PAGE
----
risk assessment

Redefining risk: Modern Portfolio Theory and our attitude

by Edward Robertson   25 Nov 2016
[Note: this article was made the cover story for The Private Investor (formerly Exempt Edge) Issue 19, January 2017]

Fund manager Scott Vincent’s 2011 article “Is Portfolio Theory Harming Your Portfolio?” [1] is a compelling manifesto to support the position that knowledgeable investment can reliably beat the market.

His message is that Modern Portfolio Theory (MPT) dominates financial thinking, even though it is demonstrably faulty in real world application. MPT and its close association with large scale quantitative methods are deeply engrained in the financial services industry. This in turn has exerted a detrimental influence on our attitudes towards investment. It pushes us to accept very poor market returns, to over-diversify and water down our portfolios, and to confuse and cloud our view of risk.

Benefits of risk assessment applied to investments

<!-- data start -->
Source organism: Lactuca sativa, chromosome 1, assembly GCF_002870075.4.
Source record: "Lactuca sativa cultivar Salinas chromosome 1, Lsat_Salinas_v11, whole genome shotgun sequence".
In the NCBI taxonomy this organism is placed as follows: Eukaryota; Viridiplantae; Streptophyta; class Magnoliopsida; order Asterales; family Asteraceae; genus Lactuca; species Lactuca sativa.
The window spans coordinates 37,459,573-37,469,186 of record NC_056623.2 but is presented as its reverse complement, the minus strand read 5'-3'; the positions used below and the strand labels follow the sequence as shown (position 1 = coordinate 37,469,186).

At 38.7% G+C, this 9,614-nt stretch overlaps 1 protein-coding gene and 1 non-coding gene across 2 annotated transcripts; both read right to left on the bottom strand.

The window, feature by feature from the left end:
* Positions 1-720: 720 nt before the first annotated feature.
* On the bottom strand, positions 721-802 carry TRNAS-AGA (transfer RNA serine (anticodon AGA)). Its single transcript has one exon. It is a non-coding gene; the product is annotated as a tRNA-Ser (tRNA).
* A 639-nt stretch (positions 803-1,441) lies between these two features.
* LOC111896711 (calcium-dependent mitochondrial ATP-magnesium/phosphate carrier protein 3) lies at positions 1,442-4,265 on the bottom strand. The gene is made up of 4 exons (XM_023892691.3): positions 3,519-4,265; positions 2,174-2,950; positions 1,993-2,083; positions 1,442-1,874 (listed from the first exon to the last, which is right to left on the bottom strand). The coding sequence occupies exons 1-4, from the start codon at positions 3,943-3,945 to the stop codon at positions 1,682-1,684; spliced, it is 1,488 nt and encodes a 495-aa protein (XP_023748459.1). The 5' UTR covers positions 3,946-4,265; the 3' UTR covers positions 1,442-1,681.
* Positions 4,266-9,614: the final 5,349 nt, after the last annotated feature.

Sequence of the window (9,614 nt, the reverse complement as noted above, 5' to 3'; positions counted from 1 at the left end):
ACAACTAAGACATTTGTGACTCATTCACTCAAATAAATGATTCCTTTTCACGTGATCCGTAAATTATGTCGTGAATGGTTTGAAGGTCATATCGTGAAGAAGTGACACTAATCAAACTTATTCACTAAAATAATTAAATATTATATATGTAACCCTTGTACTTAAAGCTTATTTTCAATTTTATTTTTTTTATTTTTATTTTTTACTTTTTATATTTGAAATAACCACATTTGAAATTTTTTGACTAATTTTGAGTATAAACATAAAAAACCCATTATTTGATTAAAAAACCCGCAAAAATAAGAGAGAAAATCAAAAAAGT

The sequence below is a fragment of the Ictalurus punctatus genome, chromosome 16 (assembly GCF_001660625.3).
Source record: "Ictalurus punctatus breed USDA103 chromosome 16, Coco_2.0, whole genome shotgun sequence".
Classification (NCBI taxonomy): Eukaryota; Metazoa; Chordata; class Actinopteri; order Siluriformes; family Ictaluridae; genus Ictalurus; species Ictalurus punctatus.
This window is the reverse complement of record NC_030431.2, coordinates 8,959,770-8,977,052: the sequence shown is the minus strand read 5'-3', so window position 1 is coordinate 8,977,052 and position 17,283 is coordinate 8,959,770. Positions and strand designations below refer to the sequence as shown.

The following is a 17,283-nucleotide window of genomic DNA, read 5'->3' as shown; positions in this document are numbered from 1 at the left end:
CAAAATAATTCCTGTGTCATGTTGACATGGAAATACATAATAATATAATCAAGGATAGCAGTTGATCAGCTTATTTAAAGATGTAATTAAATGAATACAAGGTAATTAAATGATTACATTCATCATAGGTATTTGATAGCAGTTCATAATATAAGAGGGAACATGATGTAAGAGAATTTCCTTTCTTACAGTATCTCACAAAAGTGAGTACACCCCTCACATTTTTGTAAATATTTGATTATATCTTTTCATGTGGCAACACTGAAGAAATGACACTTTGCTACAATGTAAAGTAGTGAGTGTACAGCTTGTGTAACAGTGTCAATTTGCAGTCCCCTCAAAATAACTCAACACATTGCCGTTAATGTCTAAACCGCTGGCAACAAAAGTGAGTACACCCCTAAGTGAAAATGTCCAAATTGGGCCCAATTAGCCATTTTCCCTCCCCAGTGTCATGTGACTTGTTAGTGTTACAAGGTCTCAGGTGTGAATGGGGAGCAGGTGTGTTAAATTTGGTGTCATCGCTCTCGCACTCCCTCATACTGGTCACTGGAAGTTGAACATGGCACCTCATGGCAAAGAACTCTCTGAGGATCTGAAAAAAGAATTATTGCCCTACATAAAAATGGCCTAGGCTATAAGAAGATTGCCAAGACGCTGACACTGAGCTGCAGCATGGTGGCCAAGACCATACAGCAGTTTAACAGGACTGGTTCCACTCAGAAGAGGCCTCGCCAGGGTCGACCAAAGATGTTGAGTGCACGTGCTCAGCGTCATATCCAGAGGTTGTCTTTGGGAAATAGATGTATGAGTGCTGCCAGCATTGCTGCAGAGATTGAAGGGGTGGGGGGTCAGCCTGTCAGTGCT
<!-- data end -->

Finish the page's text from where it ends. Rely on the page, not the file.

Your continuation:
by Edward Robertson

Exempt Market Dealers and investment firms carry out due diligence. Each firm seems to have its own method; it is scarcely evident to the investor that there is a universal standard guiding due diligence. Beyond that, it is even less evident that risk assessment -- that is, the investigation of uncertainty -- is actually done. I propose that many prior signs of project failure or under-delivery are detectable and manageable in advance.

Maturity vs risk in investments

by Edward Robertson

The maturity model
The Capability Maturity Model (CMM) developed at Carnegie Mellon University back in 1993 [1] is a fairly famous assessment tool for organizations. The need at the time was to have some uniform way of assessing potential software development service firms, as their internal capabilities to meet deliverables were highly variable. 

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